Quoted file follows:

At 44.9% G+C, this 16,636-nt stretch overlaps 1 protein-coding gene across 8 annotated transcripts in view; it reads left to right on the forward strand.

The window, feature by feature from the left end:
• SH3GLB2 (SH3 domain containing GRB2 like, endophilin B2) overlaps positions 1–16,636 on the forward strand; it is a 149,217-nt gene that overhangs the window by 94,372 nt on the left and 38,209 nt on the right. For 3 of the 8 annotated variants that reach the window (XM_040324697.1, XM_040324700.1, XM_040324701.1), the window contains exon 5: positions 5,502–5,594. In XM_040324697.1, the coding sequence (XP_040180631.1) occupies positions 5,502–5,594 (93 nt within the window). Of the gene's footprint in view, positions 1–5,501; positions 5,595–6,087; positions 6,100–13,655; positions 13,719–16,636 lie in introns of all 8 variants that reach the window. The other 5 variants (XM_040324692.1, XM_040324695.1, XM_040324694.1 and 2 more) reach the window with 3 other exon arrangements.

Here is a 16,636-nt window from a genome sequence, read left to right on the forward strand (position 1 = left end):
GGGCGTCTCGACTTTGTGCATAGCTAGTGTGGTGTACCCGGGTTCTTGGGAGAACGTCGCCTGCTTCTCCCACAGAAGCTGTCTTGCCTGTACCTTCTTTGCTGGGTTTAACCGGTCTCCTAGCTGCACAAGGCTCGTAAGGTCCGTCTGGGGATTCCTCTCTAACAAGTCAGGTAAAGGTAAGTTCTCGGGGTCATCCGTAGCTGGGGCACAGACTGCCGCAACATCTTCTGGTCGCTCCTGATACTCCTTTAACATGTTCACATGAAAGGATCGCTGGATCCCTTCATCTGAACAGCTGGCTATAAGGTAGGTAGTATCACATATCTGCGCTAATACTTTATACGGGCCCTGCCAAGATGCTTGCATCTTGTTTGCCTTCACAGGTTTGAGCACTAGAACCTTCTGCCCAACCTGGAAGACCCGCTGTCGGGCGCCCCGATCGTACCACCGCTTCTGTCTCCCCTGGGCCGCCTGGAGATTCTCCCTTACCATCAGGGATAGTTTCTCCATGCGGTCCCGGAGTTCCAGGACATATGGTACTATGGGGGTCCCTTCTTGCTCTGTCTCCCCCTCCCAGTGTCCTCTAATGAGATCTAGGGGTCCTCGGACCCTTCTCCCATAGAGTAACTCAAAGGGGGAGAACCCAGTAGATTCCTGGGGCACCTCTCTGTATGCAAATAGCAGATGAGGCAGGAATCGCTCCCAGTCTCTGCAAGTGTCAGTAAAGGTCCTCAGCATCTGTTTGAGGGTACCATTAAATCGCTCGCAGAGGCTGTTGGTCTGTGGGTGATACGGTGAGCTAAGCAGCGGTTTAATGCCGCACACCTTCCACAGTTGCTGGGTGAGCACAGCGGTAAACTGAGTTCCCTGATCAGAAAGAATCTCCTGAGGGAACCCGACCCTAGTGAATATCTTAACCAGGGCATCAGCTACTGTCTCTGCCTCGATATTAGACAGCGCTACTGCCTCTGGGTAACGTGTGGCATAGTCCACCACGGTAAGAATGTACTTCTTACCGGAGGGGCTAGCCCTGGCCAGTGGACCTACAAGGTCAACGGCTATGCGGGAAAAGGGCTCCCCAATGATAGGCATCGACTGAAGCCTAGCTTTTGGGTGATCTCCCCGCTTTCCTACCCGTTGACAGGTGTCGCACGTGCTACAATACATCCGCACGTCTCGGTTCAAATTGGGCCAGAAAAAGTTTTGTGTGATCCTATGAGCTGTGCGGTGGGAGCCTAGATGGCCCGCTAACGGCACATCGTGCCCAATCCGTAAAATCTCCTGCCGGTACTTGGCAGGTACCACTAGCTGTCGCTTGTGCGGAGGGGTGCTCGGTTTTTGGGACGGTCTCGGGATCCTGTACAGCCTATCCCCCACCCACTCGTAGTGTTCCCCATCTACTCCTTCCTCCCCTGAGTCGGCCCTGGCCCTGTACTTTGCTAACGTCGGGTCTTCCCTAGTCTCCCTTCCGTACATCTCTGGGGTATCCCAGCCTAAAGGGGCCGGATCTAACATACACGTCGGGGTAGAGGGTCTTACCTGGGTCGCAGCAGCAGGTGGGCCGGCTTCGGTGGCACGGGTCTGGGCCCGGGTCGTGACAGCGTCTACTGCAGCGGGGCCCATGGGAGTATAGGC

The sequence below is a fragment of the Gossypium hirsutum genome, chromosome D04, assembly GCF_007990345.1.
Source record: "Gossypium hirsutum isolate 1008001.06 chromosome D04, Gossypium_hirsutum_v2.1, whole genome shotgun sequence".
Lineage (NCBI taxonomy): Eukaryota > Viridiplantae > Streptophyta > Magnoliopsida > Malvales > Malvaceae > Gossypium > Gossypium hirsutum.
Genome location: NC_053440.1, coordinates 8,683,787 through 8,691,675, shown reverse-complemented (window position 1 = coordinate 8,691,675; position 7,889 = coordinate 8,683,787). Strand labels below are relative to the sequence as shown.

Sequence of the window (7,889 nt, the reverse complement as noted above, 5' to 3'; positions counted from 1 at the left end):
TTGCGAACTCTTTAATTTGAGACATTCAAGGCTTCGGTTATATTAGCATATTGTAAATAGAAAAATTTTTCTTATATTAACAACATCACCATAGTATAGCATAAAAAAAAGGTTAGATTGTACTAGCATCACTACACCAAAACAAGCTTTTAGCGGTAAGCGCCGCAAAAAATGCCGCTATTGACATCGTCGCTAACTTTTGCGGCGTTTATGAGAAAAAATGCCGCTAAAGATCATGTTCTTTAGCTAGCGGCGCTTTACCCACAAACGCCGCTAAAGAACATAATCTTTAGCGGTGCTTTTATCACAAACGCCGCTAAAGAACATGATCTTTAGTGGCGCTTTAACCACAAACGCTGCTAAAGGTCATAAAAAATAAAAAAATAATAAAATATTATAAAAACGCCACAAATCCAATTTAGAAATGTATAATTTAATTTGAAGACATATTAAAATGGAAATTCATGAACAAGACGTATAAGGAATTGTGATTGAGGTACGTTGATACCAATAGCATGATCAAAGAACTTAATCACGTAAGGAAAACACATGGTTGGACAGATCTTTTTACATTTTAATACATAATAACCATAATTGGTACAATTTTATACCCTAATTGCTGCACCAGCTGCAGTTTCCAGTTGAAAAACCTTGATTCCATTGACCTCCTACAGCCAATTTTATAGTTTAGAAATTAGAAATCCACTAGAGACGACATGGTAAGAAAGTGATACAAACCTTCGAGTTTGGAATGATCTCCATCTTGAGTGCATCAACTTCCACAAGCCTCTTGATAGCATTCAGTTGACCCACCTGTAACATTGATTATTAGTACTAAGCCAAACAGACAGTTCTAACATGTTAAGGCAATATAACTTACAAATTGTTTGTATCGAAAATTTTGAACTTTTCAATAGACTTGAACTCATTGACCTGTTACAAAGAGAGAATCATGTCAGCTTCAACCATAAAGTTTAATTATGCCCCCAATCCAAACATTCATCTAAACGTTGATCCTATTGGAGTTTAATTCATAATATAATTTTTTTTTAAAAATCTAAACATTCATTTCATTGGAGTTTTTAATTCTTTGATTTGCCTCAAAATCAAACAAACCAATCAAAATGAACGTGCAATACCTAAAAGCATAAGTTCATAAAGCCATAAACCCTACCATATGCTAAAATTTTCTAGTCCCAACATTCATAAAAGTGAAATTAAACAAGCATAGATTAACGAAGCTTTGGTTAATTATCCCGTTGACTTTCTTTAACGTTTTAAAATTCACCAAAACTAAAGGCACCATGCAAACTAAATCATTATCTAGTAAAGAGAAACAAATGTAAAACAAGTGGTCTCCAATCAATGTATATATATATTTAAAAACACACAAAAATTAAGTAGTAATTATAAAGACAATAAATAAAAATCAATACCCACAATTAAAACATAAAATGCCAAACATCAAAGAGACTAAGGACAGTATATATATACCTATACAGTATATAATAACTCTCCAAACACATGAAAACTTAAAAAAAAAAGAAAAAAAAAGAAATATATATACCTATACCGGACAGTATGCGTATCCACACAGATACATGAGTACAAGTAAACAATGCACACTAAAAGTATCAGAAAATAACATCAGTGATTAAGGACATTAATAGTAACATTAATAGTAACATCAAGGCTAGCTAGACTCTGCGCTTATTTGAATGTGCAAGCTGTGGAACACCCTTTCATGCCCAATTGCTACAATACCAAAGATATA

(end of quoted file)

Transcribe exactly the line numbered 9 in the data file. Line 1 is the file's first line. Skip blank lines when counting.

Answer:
Genome location: NC_053440.1, coordinates 8,683,787 through 8,691,675, shown reverse-complemented (window position 1 = coordinate 8,691,675; position 7,889 = coordinate 8,683,787). Strand labels below are relative to the sequence as shown.